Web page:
Nylander is the brother of Toronto Maple Leafs forward William Nylander and the son of former NHLer Michael Nylander. He was selected 8th overall in the 2016 NHL Entry Draft and there were high expectations from the get-go. After fans saw how William was progressing, many hockey fans figured that Alex was a carbon copy of his older brother. Unfortunately, that’s not exactly the case.
In the case of William, his skating and edge-work were quite strong. In addition, his puck-handling was elite and he was able to swing around defenders without difficulty. For Alex, he wasn’t as fortunate. His skating, speed, and puck-handling were a bit weaker and it took more time in the AHL for Alex to develop those skills. At the moment, his skating is much better and Sabres’ fans saw that in his 12 game stint in Buffalo last season.
Nylander’s offensive production isn’t consistent. In his 2015-16 campaign, he played with the Mississauga Steelheads in the Ontario Hockey League. He led the Steelheads in both goals (28) and assists (47). He was far more dominant than his teammates including Michael McLeod, Nathan Bastian, and Owen Tippett. After his strong season in the OHL, he came to the AHL for the following season. Rather quickly, fans noticed that his offensive production from the OHL wasn’t translating well to the AHL. Since that point, he had a difficult time regaining his offensive talent. This past season, he showed promise as he tallied 31 points in 49 games with the Rochester Americans. His success led to a call-up, but he then failed to show consistency at the NHL level.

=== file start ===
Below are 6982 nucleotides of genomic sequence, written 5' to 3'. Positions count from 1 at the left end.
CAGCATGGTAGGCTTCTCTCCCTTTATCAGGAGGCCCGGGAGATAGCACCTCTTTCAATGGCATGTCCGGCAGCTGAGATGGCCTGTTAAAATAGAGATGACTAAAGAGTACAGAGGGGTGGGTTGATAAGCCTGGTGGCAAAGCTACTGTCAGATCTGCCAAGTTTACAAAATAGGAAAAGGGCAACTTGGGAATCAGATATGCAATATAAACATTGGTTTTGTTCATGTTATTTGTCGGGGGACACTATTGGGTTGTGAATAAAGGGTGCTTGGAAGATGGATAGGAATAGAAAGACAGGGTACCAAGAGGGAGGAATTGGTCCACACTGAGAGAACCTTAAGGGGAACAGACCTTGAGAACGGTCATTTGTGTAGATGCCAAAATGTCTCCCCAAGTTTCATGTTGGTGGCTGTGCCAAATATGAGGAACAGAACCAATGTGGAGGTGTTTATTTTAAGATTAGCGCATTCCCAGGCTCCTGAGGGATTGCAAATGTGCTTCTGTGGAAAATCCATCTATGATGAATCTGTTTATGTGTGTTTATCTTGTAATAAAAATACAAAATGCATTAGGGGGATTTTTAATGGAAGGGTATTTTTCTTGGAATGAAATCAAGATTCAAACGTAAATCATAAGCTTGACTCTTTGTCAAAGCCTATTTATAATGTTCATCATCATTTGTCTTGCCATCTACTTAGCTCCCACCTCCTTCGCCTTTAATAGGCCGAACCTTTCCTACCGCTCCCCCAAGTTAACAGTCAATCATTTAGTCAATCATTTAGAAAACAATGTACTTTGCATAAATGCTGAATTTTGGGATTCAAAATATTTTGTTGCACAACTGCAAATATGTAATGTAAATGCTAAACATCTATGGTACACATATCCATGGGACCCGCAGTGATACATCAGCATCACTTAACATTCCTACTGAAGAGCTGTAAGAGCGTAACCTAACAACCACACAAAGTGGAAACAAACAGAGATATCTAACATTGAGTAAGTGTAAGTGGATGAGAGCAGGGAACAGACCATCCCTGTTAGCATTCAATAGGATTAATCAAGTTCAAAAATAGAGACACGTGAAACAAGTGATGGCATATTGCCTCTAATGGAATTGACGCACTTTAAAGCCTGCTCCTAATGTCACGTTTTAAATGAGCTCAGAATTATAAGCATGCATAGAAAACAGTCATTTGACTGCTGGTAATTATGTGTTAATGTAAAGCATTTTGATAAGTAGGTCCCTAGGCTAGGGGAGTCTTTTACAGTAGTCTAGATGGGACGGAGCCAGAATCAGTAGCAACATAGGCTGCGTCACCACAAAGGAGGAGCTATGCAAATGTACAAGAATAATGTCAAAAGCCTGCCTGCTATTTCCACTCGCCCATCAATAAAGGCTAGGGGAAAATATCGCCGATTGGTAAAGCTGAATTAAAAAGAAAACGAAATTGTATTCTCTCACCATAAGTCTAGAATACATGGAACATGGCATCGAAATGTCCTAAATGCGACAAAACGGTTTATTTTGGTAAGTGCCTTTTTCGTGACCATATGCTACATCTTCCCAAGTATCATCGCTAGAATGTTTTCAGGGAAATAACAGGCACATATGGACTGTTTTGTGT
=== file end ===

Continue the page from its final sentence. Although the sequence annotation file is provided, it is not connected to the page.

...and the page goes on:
If we look at Nylander’s track record, he could turn it around in another full season or two at the NHL level. There is also a chance that he could bust and fail to be the winger that he was projected to be when drafted. With quite a bit of uncertainty, the Buffalo Sabres felt that it made sense to trade him to the Blackhawks. Plus, Sabres general manager Jason Botterill ended up adding another right-handed defenseman, after acquiring Brandon Montour at the trade deadline last season and adding Colin Miller in a trade with the Vegas Golden Knights a week or so prior to the Nylander trade. With the trade completed, the Sabres now have quite a bit of depth on the right side and could move defenseman Rasmus Ristolainen to potentially upgrade their forward group.
For the Chicago Blackhawks, general manager Stan Bowman received a lot of criticism from fans and analysts for completing this trade. While trading for an inconsistent forward doesn’t appear to make much sense, he has made similar moves in the past and those have panned out. In fact, last season, the Blackhawks acquired Dylan Strome in a trade with the Arizona Coyotes. Strome wasn’t fitting well in the Coyotes’ system. He was putting up outstanding numbers in the AHL with the Tuscon Roadrunners, but for whatever reason, he was failing to be productive in the NHL level for the Coyotes. After the trade, Strome began to blossom in Chicago and silenced his critics. It appears that Bowman was looking to make a similar acquisition and is banking on Nylander turning around similar to Strome.
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